Please welcome Elena Soninno, a freelance writer, National Board Certified teacher, runner,(aspiring) triathlete, and chaser of dreams. She lives with her seven (going on 17) year-old daughter and former rocket scientist husband in Northern Virginia. A believer in living life one moment at a time, Elena documents her travels through life at CiaoMom.com, as a contributor to TravelingMom.com, and is the founder of JustBeEnough.com where the voices of many tell a story of celebrating our strengths. Promoting the need to build self sufficiency in others, she is a member of Bloggers4Haiti and is on the American Cancer’s Society Blogger Advisory Council working towards More Birthdays. You can find Elena on Twitter & on Facebook laughing, venting, promoting, and sharing.
In second grade, my teacher told my parents that I was too creative as a writer. I don’t recall what my stories were about, but I remember loving to write. She however, apparently did not appreciate my love of the written word. Luckily, I was able to (mostly) ignore that voice and continue writing. In fifth-grade I wrote atravel essay about Egypt that was published in our local newspaper. My first “published” book in seventh grade–Janet’s Glasses– still sits on my bookcase. A junior high series based on my friends, a la Sweet Valley High.
Later I took to writing letters to myself in a diary. I imagine my great grandchildren going through it one day, on the floor around a box of old journals, learning about my sacred emotions, biggest fears, and largest triumphs.
One day though, that changed. My notion of myself as a writer became more real. Not just a school assignment or a diary entry anymore. This was different.
It was a fall day. I was at home with my daughter who had strep throat (again). She watched television as I sat on the couch with her, my eyes scrolling through Facebook on my laptop. I began to hear voices start to echo in my ears despite the sounds of Dora the Explorer streaming from the television. The voices said I should tell my story of surviving cancer. The story of giving birth to a daughter despite being in early menopause. The story of finding love again and getting remarried.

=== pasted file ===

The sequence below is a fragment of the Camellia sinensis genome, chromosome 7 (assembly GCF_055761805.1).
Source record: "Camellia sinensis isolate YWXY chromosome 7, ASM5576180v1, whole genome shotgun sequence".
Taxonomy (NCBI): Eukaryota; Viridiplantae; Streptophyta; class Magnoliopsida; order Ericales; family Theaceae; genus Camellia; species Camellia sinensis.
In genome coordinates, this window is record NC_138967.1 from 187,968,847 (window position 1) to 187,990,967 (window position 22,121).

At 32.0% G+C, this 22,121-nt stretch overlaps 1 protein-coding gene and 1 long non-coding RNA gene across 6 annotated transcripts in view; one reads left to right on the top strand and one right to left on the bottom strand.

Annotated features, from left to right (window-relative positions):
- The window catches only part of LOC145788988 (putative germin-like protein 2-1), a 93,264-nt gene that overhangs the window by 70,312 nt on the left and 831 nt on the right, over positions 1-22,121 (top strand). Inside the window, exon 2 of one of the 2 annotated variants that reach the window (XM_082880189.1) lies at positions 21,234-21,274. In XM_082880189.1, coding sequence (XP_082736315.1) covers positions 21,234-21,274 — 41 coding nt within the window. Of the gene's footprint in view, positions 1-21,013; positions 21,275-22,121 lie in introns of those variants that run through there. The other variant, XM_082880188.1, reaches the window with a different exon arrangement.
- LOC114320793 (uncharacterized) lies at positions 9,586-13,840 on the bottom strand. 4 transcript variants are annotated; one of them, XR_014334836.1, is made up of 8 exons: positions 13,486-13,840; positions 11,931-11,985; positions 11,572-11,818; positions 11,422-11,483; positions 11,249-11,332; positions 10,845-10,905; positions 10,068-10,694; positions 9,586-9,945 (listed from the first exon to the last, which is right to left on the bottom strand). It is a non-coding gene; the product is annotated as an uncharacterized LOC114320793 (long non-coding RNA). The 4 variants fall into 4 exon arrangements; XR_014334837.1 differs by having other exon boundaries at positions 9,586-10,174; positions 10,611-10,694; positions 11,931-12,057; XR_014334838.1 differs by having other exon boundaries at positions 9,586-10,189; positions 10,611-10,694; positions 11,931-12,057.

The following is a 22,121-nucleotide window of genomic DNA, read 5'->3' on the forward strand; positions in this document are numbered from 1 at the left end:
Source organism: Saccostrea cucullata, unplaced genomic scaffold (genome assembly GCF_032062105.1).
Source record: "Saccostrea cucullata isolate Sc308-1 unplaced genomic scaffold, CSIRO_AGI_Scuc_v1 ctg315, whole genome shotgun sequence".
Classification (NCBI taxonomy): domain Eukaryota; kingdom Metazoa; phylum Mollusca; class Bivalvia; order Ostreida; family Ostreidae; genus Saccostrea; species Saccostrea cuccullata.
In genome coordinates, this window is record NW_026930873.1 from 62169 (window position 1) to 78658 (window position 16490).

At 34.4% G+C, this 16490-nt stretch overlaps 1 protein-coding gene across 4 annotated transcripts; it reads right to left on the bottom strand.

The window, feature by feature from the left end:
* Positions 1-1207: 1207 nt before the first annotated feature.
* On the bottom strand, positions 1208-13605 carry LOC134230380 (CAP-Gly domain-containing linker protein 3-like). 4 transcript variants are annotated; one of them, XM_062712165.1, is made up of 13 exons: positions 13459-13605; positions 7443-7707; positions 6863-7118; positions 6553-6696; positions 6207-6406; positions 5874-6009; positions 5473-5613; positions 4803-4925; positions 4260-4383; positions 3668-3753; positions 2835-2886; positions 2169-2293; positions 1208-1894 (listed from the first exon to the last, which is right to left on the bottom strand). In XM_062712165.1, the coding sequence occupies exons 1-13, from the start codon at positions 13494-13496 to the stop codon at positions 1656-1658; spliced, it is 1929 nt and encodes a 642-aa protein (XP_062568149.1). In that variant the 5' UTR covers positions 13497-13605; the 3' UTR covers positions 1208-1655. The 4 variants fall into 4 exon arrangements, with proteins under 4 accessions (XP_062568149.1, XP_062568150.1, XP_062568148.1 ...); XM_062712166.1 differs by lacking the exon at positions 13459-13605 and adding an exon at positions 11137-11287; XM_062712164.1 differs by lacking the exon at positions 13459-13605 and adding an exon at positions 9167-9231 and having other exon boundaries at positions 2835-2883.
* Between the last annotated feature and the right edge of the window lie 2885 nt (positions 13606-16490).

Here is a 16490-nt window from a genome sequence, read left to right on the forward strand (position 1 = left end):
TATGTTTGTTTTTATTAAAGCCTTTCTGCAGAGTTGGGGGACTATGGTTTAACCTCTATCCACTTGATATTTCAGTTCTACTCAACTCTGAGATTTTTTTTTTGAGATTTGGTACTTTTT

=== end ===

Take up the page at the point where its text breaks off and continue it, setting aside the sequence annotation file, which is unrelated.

So I did. In October 2009 I started telling the story. A story that for a long time I was uncomfortable owning. I never wanted to be “that” girl, the one who was sick. I never wanted to be “that” woman, the one who drew looks of pity from her friends. I wanted to be strong and independent. But in that moment, on the couch…I opened Blogger and created a blog.
Fast forward to now. A voices still rings in my ear. This time the voice is telling me that my writing is….blah. It’s not descriptive enough. It doesn’t evoke thinking or prompt people to react (or comment). My use of punctuation is inconsistent. It is not eloquent or polished.
For better or worse, the voice is not wrong. I write in a conversational tone. I use ellipses and parentheses as if I’m sitting next to someone, pausing as I speak. And I talk a lot. I ramble. I use short or incomplete sentences for effect. To highlight. The emotion. I use run on sentences because…well, just because.
Sometimes it works, sometimes it doesn’t. I’ve written many a post that led readers in a direction other than I’d intended. Because I digressed. Because I was too sarcastic, or maybe not sarcastic enough.
And yet I still consider myself a writer. Sitting down to write still brings with it a sigh of relief as the words jump from my brain to the screen. I may not be the most poetic or graceful of writers. I may not be the writer that has publishers knocking or editors swooning. But I write. I tell stories. I am brutally honest and maybe even inspirational every now and then. There is quite possibly a book inside my brain or a magazine column about living life, one moment at a time that would love to see the light of day.
For now the unpolished, rambling, choppy sentence writer in me will keep doing what I know.
I will tell the story.
I will use my voice.
I will be me.